James (Jim) Aloysius McGee (May 16, 1879 - May 14, 1904) was a Canadian athlete. He played rugby football for and was captain of the Ottawa Football Club football team in the early 1900s. He was also an ice hockey player for the Ottawa Silver Seven, a member of the Silver Seven 1903–04 Stanley Cup championship team, and a member of the Ottawa Rowing Club. After the Stanley Cup win, McGee was killed in a horseback riding accident in May 1904. His brother Frank also played ice hockey.
Born in Ottawa, Jim McGee came from a prominent Canadian family. His late uncle, Thomas D'Arcy McGee, had been a Father of Confederation. His father, John Joseph McGee, was clerk of the Privy Council (considered the top civil servant position). He had five brothers and two sisters. His brother Frank is famous for his ice hockey exploits with the Silver Seven.
On May 9, 1904, McGee was riding a horse as part of a horse riding class. The horse threw him and McGee lapsed into a coma from which he would not recover, succumbing on May 14, 1904. His funeral service, at St. Joseph's Church on May 16, 1904, was attended by Prime Minister Wilfrid Laurier, Chief Justice Henri Elzéar Taschereau, the Ottawa Hockey Club, Ottawa Football Club and Ottawa Rowing Club. The cortege was estimated at a half-mile in length. He was interred at Ottawa's Notre Dame Cemetery.
McGee played in the Canadian Amateur Hockey League (CAHL) intermediate division for both the Ottawa Aberdeens and the Ottawa Hockey Club 'Seconds'. Although he played for the senior Ottawa Hockey Club as early as 1900, he only fully made the club in 1903-04. The club had already won the Stanley Cup when McGee joined. McGee played in the CAHL regular season and in the Stanley Cup challenges held in 1904 against the Montreal Wanderers and Brandon Wheat Cities.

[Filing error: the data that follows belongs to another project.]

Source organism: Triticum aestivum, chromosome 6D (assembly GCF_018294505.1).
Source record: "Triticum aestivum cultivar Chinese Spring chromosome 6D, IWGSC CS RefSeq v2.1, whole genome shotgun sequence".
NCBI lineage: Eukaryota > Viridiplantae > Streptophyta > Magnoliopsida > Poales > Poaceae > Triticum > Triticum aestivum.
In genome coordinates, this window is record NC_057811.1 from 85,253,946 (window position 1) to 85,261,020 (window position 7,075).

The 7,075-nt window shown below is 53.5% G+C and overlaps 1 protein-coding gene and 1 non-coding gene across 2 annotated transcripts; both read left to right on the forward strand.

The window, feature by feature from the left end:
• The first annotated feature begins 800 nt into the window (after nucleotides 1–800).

McGee also played rugby football for the Ottawa Football Club. When he died, McGee was captain of the club and had played for the club for five seasons.
- ↑ "Ottawans in casualties, Lt. Frank McGee's Death Was Officially Announced Saturday". The Ottawa Citizen: pp. 6. 1916-09-25
- ↑ "Jas. McGee Dead". The Ottawa Citizen: p. 4. May 16, 1904.
- ↑ "James McGee Buried". The Globe: p. 2. May 17, 1904.
- ↑ "McGee Buried". Toronto Star: p. 2. May 16, 1904.
- ↑ "Argos Condole with Ottawa". The Globe: p. 24. May 21, 1904.